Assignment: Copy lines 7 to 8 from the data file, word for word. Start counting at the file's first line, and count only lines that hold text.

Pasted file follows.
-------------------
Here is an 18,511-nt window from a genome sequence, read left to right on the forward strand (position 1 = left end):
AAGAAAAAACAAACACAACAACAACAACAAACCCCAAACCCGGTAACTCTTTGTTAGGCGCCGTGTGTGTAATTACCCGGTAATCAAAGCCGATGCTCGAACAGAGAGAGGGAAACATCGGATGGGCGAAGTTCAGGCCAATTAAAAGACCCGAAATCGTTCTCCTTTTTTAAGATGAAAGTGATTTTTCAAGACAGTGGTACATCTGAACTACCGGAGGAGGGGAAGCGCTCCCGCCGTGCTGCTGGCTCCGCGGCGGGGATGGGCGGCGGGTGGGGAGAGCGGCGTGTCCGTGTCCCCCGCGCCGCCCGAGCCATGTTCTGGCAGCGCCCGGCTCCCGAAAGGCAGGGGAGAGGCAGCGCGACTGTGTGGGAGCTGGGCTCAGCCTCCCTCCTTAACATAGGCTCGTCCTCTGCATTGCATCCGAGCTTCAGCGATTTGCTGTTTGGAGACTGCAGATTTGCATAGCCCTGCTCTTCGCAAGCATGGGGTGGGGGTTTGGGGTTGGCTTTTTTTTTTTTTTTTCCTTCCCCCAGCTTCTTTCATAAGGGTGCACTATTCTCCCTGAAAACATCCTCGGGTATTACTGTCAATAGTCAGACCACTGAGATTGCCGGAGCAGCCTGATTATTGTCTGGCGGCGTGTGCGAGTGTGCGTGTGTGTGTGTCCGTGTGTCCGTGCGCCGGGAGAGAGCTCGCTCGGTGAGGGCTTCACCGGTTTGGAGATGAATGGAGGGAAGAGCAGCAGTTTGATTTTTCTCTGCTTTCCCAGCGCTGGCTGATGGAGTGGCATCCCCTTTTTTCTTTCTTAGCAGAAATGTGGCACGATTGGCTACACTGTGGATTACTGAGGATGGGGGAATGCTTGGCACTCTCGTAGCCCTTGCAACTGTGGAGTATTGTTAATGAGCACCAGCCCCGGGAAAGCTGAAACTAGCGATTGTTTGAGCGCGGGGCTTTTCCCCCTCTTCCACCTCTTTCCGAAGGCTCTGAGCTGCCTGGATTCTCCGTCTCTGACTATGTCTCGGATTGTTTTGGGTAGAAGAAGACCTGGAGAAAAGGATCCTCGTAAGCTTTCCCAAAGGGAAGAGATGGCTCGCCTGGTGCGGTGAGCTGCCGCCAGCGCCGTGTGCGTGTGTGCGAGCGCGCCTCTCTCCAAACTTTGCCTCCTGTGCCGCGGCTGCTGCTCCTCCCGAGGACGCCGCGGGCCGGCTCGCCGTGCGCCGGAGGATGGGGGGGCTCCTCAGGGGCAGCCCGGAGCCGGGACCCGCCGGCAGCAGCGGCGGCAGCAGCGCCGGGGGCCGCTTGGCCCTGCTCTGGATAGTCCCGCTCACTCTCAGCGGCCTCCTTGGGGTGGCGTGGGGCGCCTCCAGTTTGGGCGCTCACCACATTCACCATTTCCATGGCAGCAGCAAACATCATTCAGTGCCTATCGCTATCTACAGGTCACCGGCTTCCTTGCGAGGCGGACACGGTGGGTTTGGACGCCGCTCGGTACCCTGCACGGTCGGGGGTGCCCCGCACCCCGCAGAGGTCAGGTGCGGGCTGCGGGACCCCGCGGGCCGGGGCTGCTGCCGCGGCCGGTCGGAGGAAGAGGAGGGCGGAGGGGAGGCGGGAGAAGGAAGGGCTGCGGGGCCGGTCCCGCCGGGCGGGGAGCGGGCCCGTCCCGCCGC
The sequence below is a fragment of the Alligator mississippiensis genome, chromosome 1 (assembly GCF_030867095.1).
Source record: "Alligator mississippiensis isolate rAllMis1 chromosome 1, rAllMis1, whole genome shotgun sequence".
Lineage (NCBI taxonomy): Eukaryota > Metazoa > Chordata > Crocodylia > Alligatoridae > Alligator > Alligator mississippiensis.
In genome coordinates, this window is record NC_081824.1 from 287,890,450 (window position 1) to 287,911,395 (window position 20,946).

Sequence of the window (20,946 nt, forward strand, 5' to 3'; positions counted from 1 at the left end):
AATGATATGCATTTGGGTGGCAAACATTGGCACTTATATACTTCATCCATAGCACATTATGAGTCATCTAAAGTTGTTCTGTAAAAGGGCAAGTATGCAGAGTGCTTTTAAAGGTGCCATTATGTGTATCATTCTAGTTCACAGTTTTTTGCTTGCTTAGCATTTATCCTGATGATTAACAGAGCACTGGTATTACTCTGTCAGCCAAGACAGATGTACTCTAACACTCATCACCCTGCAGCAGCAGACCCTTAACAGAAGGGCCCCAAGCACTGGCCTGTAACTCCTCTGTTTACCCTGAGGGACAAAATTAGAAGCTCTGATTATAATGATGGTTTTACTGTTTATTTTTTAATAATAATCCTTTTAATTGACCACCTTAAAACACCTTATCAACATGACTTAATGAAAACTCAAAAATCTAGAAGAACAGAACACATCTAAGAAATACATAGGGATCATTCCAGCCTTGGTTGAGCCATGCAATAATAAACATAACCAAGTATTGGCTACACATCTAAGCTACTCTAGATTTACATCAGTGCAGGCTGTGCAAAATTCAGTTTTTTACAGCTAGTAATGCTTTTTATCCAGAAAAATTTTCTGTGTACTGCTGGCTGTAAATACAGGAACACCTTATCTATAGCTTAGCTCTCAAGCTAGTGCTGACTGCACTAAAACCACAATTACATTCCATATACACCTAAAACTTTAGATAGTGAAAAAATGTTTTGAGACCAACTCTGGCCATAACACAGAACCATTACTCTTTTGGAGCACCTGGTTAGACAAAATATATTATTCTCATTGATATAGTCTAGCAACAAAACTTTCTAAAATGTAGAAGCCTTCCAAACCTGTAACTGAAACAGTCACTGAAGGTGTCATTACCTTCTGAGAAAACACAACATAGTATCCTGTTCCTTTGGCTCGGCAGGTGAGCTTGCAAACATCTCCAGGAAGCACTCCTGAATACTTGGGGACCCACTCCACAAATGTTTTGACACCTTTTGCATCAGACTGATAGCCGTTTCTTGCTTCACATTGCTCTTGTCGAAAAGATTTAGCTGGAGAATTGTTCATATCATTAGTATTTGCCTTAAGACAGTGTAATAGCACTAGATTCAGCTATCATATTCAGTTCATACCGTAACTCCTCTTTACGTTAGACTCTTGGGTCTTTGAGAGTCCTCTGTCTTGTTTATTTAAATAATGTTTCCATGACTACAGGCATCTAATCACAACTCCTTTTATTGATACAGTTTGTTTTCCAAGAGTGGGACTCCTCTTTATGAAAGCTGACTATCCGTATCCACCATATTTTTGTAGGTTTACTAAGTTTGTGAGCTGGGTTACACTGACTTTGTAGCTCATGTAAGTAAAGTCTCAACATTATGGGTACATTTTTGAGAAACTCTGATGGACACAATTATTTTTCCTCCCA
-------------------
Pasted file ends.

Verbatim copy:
Sequence of the window (20,946 nt, forward strand, 5' to 3'; positions counted from 1 at the left end):
AATGATATGCATTTGGGTGGCAAACATTGGCACTTATATACTTCATCCATAGCACATTATGAGTCATCTAAAGTTGTTCTGTAAAAGGGCAAGTATGCAGAGTGCTTTTAAAGGTGCCATTATGTGTATCATTCTAGTTCACAGTTTTTTGCTTGCTTAGCATTTATCCTGATGATTAACAGAGCACTGGTATTACTCTGTCAGCCAAGACAGATGTACTCTAACACTCATCACCCTGCAGCAGCAGACCCTTAACAGAAGGGCCCCAAGCACTGGCCTGTAACTCCTCTGTTTACCCTGAGGGACAAAATTAGAAGCTCTGATTATAATGATGGTTTTACTGTTTATTTTTTAATAATAATCCTTTTAATTGACCACCTTAAAACACCTTATCAACATGACTTAATGAAAACTCAAAAATCTAGAAGAACAGAACACATCTAAGAAATACATAGGGATCATTCCAGCCTTGGTTGAGCCATGCAATAATAAACATAACCAAGTATTGGCTACACATCTAAGCTACTCTAGATTTACATCAGTGCAGGCTGTGCAAAATTCAGTTTTTTACAGCTAGTAATGCTTTTTATCCAGAAAAATTTTCTGTGTACTGCTGGCTGTAAATACAGGAACACCTTATCTATAGCTTAGCTCTCAAGCTAGTGCTGACTGCACTAAAACCACAATTACATTCCATATACACCTAAAACTTTAGATAGTGAAAAAATGTTTTGAGACCAACTCTGGCCATAACACAGAACCATTACTCTTTTGGAGCACCTGGTTAGACAAAATATATTATTCTCATTGATATAGTCTAGCAACAAAACTTTCTAAAATGTAGAAGCCTTCCAAACCTGTAACTGAAACAGTCACTGAAGGTGTCATTACCTTCTGAGAAAACACAACATAGTATCCTGTTCCTTTGGCTCGGCAGGTGAGCTTGCAAACATCTCCAGGAAGCACTCCTGAATACTTGGGGACCCACTCCACAAATGTTTTGACACCTTTTGCATCAGACTGATAGCCGTTTCTTGCTTCACATTGCTCTTGTCGAAAAGATTTAGCTGGAGAATTGTTCATATCATTAGTATTTGCCTTAAGACAGTGTAATAGCACTAGATTCAGCTATCATATTCAGTTCATACCGTAACTCCTCTTTACGTTAGACTCTTGGGTCTTTGAGAGTCCTCTGTCTTGTTTATTTAAATAATGTTTCCATGACTACAGGCATCTAATCACAACTCCTTTTATTGATACAGTTTGTTTTCCAAGAGTGGGACTCCTCTTTATGAAAGCTGACTATCCGTATCCACCATATTTTTGTAGGTTTACTAAGTTTGTGAGCTGGGTTACACTGACTTTGTAGCTCATGTAAGTAAAGTCTCAACATTATGGGTACATTTTTGAGAAACTCTGATGGACACAATTATTTTTCCTCCCA